A gentleman's life, however, held no attraction for Yocum, a man who literally was nursed from the cradle on murder and rapine. For many years, Yocum's Inn was actually a den of robbers and killers. What is the most startling is the fact that Yocum was able to camouflage his activities for more than a decade, maintaining an aura of respectability while simultaneously committing the worst of villainies, with a murderous band of cutthroats unequaled in the history of East Texas.
How Yocum could accomplish this since he used no alias, is unexplainable, for he, his brothers, his father, and his sons were known from Texas to Mississippi as killers, slave-stealers, and robbers. If any neighbor not a member of the gang suspected that something at Yocum's Inn was amiss, he probably feared for his life.
One account, written by Philip Paxton in 1853, observed that Yocum, "knowing the advantages of a good character at home, soon by his liberality, apparent good humor, and obliging disposition, succeeded in ingratiating himself with the few settlers."
In October 1841, the Yocum’s downfall occurred. A well-dressed man stopped at the inn and asked directions. Thomas agreed to ride with him and show him the way. Thomas returned leading the man’s fine horse.
Yocum’s wife, Pamela Peace Yocum, was overheard to ask, “How much did he have?” When Yocum replied only six bits, his wife said, “Any man who rode a horse like that, wore such fine clothes, carried a gold watch and chain, and only had seventy-five cents on him deserved to get killed.”
Another potential victim staying at the hotel overheard the conversation and went for the Regulators, an illegal but active vigilante group. The Regulator posse went to Yocum’s Inn, ordered him and his family to pack up and quit the country, and then torched the building. Shortly after the Yocums left, an elderly man who’d been a witness to some of the goings on at Yocum’s Inn showed the posse the bones of other victims. According to Paxton, the Regulators found the bones of victims in Yocum's well, in the neighboring thickets, in the "alligator slough," and even out on the prairie.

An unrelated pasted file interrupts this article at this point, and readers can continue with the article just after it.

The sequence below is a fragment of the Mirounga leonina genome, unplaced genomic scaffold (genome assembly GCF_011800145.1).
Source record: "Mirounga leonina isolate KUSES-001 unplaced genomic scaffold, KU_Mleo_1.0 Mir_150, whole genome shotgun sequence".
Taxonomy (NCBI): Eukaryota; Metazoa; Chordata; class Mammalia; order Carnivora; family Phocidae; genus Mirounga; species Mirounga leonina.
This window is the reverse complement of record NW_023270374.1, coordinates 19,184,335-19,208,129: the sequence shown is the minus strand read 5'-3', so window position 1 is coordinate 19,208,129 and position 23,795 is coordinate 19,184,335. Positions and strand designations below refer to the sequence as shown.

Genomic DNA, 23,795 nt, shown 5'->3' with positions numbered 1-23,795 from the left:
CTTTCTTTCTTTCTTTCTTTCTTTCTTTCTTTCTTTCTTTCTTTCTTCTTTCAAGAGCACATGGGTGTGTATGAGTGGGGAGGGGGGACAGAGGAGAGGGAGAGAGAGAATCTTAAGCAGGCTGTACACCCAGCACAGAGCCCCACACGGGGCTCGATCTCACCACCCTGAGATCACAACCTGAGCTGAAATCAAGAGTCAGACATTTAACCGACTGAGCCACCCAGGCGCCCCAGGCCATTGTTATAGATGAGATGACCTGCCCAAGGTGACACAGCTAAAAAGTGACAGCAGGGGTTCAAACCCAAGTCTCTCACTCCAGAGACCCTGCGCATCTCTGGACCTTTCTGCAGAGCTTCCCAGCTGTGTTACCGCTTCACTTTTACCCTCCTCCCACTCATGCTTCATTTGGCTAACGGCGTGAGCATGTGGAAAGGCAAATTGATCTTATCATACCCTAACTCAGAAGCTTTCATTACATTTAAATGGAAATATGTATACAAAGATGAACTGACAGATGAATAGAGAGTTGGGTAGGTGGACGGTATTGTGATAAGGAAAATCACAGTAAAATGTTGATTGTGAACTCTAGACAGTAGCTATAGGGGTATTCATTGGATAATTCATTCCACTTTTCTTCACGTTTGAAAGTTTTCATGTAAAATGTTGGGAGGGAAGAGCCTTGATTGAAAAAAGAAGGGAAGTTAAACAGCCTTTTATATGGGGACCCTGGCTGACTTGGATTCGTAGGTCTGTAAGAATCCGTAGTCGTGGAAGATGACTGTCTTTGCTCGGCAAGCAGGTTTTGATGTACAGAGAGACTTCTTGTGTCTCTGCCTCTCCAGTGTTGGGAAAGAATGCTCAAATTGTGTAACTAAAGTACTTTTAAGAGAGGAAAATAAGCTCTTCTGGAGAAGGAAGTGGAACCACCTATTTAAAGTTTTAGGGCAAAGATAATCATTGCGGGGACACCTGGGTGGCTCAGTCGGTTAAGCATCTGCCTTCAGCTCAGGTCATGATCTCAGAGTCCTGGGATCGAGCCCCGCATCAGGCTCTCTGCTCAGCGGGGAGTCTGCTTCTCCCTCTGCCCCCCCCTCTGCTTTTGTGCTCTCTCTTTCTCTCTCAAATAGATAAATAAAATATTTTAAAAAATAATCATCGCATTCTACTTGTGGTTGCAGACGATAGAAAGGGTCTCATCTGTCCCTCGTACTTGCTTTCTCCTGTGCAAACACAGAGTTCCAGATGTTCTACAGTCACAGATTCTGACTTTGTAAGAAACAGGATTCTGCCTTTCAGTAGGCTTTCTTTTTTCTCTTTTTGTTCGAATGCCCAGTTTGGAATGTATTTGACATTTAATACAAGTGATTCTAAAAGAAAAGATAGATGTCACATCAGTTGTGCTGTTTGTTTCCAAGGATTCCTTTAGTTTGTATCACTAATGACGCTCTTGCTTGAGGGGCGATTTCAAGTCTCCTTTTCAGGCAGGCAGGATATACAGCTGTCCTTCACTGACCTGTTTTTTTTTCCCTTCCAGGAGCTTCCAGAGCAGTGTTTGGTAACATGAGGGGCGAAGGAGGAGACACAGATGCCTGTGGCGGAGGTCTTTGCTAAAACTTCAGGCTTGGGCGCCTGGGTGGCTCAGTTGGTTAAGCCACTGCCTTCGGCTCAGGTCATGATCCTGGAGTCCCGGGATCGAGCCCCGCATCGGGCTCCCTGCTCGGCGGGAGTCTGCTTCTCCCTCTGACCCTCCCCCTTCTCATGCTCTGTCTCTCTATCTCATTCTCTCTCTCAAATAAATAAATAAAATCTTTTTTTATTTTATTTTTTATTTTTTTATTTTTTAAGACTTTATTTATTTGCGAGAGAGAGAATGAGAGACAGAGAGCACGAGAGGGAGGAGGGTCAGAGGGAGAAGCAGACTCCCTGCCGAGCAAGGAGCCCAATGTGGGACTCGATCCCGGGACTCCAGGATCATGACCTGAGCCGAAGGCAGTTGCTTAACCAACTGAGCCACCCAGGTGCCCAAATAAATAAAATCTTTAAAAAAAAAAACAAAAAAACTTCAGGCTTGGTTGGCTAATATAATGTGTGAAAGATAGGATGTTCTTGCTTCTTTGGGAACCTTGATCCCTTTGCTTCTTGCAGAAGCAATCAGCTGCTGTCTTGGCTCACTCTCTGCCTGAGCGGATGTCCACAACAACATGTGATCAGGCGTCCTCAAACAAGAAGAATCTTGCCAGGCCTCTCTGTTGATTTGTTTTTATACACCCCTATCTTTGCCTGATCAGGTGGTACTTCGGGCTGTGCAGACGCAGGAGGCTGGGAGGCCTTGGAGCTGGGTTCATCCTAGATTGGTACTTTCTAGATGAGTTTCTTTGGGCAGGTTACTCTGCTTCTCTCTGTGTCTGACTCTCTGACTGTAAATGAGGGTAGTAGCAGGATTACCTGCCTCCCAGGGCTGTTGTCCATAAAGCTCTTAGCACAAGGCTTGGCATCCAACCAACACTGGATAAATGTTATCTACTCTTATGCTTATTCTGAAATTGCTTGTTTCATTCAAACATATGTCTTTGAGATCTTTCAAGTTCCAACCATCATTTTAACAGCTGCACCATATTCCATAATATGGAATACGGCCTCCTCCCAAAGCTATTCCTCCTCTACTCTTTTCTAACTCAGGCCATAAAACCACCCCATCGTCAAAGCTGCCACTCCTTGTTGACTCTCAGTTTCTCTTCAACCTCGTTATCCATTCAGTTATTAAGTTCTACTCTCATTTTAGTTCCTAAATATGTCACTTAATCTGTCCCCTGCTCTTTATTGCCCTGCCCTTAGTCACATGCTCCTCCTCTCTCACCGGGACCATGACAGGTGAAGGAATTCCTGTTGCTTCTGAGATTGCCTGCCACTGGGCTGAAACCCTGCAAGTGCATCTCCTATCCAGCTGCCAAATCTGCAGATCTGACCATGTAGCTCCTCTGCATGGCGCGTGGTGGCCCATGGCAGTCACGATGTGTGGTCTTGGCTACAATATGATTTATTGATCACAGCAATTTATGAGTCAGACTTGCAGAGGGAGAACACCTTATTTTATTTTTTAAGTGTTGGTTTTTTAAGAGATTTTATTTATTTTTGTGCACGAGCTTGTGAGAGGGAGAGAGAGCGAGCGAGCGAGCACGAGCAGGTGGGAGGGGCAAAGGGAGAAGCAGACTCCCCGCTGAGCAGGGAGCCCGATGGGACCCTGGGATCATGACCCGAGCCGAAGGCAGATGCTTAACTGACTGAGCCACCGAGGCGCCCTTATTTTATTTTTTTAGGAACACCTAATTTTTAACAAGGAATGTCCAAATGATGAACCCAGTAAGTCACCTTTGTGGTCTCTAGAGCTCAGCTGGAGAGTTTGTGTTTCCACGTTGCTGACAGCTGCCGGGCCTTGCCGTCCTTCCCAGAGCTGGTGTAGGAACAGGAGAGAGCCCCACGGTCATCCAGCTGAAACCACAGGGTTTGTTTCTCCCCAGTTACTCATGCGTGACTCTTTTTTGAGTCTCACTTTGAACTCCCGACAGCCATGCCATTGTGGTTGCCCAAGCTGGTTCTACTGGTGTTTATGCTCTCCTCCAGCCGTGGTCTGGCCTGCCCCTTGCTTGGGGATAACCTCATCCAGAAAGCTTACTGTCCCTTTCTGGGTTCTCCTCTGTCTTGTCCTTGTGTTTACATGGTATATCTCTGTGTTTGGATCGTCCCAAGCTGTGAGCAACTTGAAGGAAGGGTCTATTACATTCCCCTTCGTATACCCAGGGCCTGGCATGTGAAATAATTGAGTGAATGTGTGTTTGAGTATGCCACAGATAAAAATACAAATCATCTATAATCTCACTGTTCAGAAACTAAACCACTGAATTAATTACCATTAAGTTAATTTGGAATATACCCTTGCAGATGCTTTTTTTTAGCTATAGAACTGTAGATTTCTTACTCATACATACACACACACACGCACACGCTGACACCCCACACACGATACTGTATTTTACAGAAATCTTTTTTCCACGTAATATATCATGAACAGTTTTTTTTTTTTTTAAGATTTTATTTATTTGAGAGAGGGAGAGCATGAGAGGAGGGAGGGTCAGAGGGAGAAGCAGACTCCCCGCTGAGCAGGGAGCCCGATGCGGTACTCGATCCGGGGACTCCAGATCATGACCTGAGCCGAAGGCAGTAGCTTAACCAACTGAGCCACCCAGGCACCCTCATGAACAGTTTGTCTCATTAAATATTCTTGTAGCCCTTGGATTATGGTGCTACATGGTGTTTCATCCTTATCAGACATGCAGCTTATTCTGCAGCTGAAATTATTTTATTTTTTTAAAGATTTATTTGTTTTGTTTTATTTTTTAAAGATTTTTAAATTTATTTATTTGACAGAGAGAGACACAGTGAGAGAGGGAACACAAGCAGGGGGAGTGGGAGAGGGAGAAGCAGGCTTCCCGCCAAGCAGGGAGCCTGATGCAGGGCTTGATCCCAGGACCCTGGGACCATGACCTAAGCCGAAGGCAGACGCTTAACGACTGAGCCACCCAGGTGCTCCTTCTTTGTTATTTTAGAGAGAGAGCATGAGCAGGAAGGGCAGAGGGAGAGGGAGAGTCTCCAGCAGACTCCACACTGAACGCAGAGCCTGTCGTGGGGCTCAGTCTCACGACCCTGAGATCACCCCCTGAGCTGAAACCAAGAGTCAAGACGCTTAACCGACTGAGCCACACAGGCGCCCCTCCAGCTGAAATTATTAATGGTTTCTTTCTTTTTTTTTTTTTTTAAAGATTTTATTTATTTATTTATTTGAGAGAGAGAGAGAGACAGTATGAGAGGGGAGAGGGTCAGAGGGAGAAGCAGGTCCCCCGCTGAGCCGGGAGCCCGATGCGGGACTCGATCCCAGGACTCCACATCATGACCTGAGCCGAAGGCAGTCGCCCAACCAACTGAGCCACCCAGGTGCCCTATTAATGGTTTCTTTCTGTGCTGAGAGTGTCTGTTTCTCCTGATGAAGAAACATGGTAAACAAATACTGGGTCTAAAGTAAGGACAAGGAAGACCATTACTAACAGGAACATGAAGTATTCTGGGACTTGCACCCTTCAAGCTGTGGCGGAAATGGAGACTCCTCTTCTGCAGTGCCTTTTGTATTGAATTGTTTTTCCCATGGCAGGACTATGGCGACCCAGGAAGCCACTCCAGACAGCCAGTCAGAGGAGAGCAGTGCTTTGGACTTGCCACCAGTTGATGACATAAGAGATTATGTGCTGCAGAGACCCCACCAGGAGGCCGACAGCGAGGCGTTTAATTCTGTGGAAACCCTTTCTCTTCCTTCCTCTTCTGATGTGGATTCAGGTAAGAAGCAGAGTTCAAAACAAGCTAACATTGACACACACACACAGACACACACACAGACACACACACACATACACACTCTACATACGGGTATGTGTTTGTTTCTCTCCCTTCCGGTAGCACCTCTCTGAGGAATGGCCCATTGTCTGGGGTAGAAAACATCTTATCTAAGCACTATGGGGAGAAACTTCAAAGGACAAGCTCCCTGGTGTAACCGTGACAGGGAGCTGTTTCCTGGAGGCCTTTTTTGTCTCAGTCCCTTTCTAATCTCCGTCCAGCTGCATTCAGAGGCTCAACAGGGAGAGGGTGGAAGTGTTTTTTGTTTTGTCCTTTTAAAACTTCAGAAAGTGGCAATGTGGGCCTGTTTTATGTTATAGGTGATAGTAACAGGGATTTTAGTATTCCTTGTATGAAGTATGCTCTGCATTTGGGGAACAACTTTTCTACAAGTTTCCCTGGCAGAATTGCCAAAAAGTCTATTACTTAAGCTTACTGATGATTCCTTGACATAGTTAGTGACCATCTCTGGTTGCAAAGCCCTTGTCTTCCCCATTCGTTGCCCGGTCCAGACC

The Regulator posse set out after the Yocums. A day or so later the posse caught up with the family. No longer willing to trust a Yocum's fate to the whims of any jury, the vigilantes gave the old murderer thirty minutes to square his misdeeds with his Maker, and then they "shot him through the heart" five times. In addition, they may have killed other members of the Yocum family.
Almost from the date of T. D. Yocum's death, legends began to circulate concerning the murderer's hoard of stolen treasure, because the vigilantes knew that neither the old robber nor any member of his family had had time to excavate it before they were driven from the county. Some of them thought that only Yocum and one of his slaves actually knew where the loot was hidden. For years treasure hunters dug holes along the banks of Cotton and Byrd Creeks. Decades later sinks and mounds in the Pine Island vicinity were said to be the remains of those excavations.
If anyone ever found the treasure, that fact was never made public, and one writer claims it is still there awaiting the shovel that strikes it first. Do you fancy searching for hidden treasure?
Thanks for stopping by!
TALES OF BAD MEN, BAD WOMEN, AND BAD PLACES, C. F. Ekhardt, Texas Tech University Press, 1999